BFI Scorsese Season – The Color Of Money (1986)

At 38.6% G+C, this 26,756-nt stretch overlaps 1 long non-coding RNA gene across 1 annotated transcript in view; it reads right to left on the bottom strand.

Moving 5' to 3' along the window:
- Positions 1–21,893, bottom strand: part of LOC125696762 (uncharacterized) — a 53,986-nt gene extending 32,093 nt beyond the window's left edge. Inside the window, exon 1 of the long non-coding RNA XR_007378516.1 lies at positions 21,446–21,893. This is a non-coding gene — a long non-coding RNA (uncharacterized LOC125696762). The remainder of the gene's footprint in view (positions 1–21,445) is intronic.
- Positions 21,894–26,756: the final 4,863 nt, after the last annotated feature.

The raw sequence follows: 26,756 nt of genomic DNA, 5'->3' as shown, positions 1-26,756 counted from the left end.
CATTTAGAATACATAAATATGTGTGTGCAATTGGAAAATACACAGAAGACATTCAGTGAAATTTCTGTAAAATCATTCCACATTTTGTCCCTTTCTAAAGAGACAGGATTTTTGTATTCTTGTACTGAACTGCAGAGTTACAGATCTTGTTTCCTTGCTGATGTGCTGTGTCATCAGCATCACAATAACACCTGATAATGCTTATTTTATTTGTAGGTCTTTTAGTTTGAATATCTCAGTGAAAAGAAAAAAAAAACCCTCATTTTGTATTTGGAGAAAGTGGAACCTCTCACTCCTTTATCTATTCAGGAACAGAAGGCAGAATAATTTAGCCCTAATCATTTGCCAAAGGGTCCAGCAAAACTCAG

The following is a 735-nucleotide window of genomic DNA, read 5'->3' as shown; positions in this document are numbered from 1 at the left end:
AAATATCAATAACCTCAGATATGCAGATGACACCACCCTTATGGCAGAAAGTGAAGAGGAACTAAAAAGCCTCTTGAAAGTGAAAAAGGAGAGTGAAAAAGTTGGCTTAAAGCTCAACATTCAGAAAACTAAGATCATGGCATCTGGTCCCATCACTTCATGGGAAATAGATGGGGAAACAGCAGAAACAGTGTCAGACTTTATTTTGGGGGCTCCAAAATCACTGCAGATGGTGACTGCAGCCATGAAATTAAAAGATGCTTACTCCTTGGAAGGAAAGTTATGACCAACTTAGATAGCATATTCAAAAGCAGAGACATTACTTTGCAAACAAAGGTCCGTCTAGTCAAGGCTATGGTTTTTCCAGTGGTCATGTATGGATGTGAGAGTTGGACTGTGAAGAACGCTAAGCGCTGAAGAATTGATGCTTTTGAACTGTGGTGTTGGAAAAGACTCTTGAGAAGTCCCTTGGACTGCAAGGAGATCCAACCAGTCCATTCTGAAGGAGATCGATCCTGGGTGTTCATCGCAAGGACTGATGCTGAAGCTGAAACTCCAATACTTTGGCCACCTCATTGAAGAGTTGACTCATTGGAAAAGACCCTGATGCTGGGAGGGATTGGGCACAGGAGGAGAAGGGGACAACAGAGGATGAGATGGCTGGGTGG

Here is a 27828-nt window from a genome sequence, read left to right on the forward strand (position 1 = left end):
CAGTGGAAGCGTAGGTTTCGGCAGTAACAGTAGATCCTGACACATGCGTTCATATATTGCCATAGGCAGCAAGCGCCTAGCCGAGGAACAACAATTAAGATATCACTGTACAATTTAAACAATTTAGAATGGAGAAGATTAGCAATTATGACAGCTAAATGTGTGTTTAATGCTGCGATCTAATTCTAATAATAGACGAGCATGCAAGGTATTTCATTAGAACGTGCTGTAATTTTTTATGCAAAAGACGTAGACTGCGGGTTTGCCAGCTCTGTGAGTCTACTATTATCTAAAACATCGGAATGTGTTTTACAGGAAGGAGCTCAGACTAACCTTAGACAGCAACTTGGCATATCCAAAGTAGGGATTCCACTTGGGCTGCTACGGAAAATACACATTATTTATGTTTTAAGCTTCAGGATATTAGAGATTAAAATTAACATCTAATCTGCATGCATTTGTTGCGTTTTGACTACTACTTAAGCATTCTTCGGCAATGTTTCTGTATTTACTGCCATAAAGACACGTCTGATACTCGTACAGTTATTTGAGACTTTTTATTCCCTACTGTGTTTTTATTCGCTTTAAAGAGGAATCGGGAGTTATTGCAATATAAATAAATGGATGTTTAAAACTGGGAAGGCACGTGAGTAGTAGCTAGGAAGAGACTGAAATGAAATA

In order to provide the most comprehensive cover for this seminal season we have to delve down into the lesser known, more neglected films in the Scorsese canon. Rifling through the material in my film book library there is unsurprisingly a wealth of anecdotes and analysis on the likes of Goodfellas, Raging Bull and Taxi Driver, but I could barely glean a half-dozen pages on the making of The Color Of Money, the loosely grained 1986 sequel to sports classic The Hustler which starred a fresher faced Paul Newman in one of his iconic roles. Curiously to me, the 1980’s have usually been considered as Scorsese’s wilderness years, the period where he fell from the pedestal of one of the greatest filmmakers of his generation following a litany of incredible pictures, even managing to recover from the annihilating reaction to his tribute to the Golden era Hollywood musicals New York, New York with what is widely considered as one of the greatest ever post war American films – Raging Bull. He kept working throughout the following decade, kicked the debilitating coke habit that landed him in hospital for exhaustion a number of times, but it wasn’t easy to convince the studios to fund his uncommercial projects. Sometimes however the movie gods would smile and the talent would approach him with opportunities, as Newman did when he raised the prospect of a return to the life of ‘Fast’ Eddie Felson, pool shark turned wholesale liquor salesman, a quarter century after he abandoned the life. Personally I love 1980’s Scorsese so we will be lavishing a particular emphasis on this period during this season. Even within that enclave this is perhaps his most overlooked picture which crackles with that whip-crack energy and emphasis on character and conflict, yet another man writhing in an existential web of regrets, half-imagined hopes and degraded dreams, with one more elusive shot at glory a chance to transcend their personal purgatory.